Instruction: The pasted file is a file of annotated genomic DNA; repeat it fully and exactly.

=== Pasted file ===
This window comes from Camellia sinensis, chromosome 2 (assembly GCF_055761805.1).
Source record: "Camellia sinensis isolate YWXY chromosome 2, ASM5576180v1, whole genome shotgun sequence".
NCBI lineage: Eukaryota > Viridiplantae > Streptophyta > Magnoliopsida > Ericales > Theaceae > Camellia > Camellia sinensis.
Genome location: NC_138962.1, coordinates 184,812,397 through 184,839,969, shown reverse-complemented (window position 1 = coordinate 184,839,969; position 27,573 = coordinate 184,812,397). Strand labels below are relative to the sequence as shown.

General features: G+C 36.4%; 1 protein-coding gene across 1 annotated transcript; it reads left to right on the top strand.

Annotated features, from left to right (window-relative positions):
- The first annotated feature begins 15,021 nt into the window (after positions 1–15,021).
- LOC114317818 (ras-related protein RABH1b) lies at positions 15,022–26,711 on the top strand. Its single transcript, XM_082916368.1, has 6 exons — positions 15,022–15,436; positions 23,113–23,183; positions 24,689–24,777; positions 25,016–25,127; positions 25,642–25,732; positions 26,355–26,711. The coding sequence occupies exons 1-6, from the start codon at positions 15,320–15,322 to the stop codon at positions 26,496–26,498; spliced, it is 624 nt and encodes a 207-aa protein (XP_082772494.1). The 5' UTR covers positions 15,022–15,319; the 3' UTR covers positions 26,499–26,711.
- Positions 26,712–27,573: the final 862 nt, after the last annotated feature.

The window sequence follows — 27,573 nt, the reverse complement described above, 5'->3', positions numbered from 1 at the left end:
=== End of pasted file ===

This window comes from Camellia sinensis, chromosome 2 (assembly GCF_055761805.1).
Source record: "Camellia sinensis isolate YWXY chromosome 2, ASM5576180v1, whole genome shotgun sequence".
NCBI lineage: Eukaryota > Viridiplantae > Streptophyta > Magnoliopsida > Ericales > Theaceae > Camellia > Camellia sinensis.
Genome location: NC_138962.1, coordinates 184,812,397 through 184,839,969, shown reverse-complemented (window position 1 = coordinate 184,839,969; position 27,573 = coordinate 184,812,397). Strand labels below are relative to the sequence as shown.

General features: G+C 36.4%; 1 protein-coding gene across 1 annotated transcript; it reads left to right on the top strand.

Annotated features, from left to right (window-relative positions):
- The first annotated feature begins 15,021 nt into the window (after positions 1–15,021).
- LOC114317818 (ras-related protein RABH1b) lies at positions 15,022–26,711 on the top strand. Its single transcript, XM_082916368.1, has 6 exons — positions 15,022–15,436; positions 23,113–23,183; positions 24,689–24,777; positions 25,016–25,127; positions 25,642–25,732; positions 26,355–26,711. The coding sequence occupies exons 1-6, from the start codon at positions 15,320–15,322 to the stop codon at positions 26,496–26,498; spliced, it is 624 nt and encodes a 207-aa protein (XP_082772494.1). The 5' UTR covers positions 15,022–15,319; the 3' UTR covers positions 26,499–26,711.
- Positions 26,712–27,573: the final 862 nt, after the last annotated feature.

The window sequence follows — 27,573 nt, the reverse complement described above, 5'->3', positions numbered from 1 at the left end: